Pediatric Age 1 First Visit
The American Academy of Pediatric Dentists recommends that children receive their first dental check-up by the age of 1. These first visits can help your child begin to get comfortable in a dental setting and allow us to observe any dental changes from an early age. Informing your child about their first dental visit is very helpful. During the visit, we will get to know your child and help them feel comfortable in the office by explaining what will happen during the visit and showing them the tools we will use to help keep their smile healthy.
We encourage parents to accompany their child during their visit. This provides an opportunity to see us working with your child and allows us to discuss dental findings and treatment needs directly with you. At your child’s first visit, we will review your child’s medical/dental health history with you, perform a thorough head and neck examination, and evaluate your child’s teeth and gums. Digital radiographs (x-rays) are taken only if necessary. If no treatment is needed, the teeth will be cleaned and a fluoride treatment will be provided.
We look forward to meeting you and your child for your first appointment!
The Importance and Care of Primary Teeth
Baby teeth, also called primary teeth, are shed, but they are still very important for a number of reasons. Children need strong and healthy baby teeth in order to chew food properly, pronounce words correctly, and maintain space in the jaw for permanent teeth. That is why it is important to take good care of the primary teeth by keeping them clean and healthy.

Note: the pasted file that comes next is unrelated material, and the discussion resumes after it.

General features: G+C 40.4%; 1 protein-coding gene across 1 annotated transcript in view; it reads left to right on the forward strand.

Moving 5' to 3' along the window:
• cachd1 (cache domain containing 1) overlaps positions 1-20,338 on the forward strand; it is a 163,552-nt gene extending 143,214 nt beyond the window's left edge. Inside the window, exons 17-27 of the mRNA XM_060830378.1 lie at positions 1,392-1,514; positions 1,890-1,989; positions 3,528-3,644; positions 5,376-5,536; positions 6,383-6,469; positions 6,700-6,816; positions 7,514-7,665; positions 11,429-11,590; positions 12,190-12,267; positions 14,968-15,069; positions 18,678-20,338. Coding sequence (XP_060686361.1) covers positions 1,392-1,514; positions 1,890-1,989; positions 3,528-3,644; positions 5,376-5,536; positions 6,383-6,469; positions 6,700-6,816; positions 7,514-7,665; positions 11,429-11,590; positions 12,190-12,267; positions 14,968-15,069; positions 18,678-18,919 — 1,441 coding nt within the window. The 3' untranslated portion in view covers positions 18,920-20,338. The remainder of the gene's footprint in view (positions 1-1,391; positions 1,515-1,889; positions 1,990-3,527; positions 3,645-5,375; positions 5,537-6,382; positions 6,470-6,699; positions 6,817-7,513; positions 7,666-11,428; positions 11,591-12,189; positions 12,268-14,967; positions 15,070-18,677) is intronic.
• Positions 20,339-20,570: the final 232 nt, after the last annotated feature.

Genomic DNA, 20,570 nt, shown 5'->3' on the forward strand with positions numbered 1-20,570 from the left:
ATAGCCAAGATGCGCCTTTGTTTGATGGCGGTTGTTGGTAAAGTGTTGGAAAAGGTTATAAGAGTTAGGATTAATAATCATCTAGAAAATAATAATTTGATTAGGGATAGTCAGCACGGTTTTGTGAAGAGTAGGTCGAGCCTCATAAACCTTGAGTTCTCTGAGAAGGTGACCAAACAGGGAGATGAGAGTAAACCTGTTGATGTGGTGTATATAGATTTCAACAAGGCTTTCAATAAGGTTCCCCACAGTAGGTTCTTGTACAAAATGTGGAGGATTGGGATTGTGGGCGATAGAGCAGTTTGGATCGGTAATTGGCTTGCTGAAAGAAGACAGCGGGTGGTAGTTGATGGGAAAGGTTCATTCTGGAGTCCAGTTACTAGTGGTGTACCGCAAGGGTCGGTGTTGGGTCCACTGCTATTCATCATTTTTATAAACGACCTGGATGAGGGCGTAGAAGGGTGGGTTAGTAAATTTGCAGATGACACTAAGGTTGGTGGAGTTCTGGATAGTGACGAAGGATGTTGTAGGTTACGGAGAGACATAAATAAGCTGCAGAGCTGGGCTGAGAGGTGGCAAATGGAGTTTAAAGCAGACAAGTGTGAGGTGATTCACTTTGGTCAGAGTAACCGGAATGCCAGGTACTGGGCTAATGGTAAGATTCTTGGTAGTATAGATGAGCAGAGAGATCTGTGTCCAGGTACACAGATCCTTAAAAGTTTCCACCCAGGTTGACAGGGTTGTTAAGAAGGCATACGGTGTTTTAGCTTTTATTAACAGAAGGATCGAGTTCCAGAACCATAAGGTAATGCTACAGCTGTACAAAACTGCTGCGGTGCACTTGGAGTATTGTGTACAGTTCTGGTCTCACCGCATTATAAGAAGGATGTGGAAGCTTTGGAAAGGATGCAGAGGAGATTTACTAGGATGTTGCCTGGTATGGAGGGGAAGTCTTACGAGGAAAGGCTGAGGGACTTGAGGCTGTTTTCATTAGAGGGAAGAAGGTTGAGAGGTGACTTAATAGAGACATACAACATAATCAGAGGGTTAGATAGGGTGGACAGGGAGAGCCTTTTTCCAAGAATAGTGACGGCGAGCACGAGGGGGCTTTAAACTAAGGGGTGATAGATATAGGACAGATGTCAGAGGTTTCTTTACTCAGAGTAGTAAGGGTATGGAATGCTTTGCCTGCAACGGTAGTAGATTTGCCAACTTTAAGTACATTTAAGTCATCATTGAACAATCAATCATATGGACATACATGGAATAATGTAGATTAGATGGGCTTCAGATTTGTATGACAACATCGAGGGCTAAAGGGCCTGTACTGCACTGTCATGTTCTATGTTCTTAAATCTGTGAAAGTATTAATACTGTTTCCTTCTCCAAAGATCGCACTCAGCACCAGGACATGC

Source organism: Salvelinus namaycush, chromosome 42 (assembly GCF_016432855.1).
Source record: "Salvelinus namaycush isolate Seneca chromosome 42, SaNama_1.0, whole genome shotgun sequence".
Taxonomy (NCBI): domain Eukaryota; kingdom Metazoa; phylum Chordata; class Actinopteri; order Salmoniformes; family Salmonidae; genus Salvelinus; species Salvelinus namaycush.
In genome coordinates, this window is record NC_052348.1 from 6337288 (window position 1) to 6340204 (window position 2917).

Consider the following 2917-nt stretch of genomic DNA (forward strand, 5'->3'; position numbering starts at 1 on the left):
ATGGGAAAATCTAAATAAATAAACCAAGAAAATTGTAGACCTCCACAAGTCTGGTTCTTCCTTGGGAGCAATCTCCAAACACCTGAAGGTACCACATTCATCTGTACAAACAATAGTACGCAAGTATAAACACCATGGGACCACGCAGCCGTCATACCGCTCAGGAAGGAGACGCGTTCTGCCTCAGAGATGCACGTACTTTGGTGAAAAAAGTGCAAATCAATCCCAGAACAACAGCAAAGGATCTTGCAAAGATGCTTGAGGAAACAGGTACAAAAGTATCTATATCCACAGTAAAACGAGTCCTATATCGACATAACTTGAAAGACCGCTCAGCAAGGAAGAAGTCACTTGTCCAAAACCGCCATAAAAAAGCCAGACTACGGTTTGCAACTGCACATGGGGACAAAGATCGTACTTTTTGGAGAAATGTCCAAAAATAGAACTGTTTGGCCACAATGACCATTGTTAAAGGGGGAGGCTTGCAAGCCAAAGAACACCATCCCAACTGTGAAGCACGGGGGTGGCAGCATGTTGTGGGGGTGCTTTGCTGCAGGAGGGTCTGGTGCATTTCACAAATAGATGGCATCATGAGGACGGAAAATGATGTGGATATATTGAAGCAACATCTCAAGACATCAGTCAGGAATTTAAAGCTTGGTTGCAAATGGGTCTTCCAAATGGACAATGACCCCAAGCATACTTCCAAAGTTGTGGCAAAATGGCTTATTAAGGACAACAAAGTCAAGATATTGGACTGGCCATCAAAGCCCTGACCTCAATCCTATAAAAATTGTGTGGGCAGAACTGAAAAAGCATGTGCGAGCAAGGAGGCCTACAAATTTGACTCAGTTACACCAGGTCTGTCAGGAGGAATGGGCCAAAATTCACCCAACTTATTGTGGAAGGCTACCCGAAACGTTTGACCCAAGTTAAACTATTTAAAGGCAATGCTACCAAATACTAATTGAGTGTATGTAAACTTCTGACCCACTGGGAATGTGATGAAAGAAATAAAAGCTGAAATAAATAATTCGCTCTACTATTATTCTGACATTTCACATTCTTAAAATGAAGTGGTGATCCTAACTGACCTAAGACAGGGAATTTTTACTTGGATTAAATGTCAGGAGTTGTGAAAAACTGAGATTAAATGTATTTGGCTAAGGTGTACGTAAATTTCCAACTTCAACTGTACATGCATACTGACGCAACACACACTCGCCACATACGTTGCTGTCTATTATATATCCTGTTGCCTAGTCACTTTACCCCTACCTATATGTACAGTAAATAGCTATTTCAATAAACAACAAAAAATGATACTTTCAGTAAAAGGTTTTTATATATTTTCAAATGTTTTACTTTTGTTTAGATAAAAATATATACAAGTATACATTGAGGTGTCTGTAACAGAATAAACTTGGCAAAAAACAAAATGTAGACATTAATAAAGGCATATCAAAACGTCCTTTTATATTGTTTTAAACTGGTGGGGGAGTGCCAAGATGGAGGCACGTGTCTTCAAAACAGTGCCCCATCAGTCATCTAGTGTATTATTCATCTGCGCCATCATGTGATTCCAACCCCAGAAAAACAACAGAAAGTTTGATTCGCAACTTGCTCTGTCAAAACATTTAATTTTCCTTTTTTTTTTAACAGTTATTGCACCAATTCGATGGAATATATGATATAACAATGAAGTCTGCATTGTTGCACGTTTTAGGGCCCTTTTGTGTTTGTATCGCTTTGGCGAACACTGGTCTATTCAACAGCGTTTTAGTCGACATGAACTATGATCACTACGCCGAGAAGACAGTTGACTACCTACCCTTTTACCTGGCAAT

Even before the first tooth erupts, your child’s gums should be wiped gently with a wet cloth or gauze after every feeding. At the appearance of the first tooth, begin brushing your child’s teeth with water. Children older than 2 years should be supervised during brushing to ensure that only a pea-sized amount of fluoride toothpaste is used and that the toothpaste is spit out rather than swallowed, and they rinse with water afterward.
Primary teeth, if not kept clean and healthy, can develop decay. This decay can lead to infection, which can damage permanent teeth. Tooth decay in infants and young children occurs when the teeth undergo frequent and extended exposure to liquids containing sugar. To keep your child’s teeth cavity-free and avoid oral pain, do not allow your child to fall asleep with a bottle containing anything other than water. Milk, formula, and juice, when given to a child right before they fall asleep, can remain on the teeth and in the mouth and cause tooth decay. If your child needs a pacifier between feedings or at bedtime, give them a clean pacifier. Do not give your child a pacifier dipped in honey or sugar.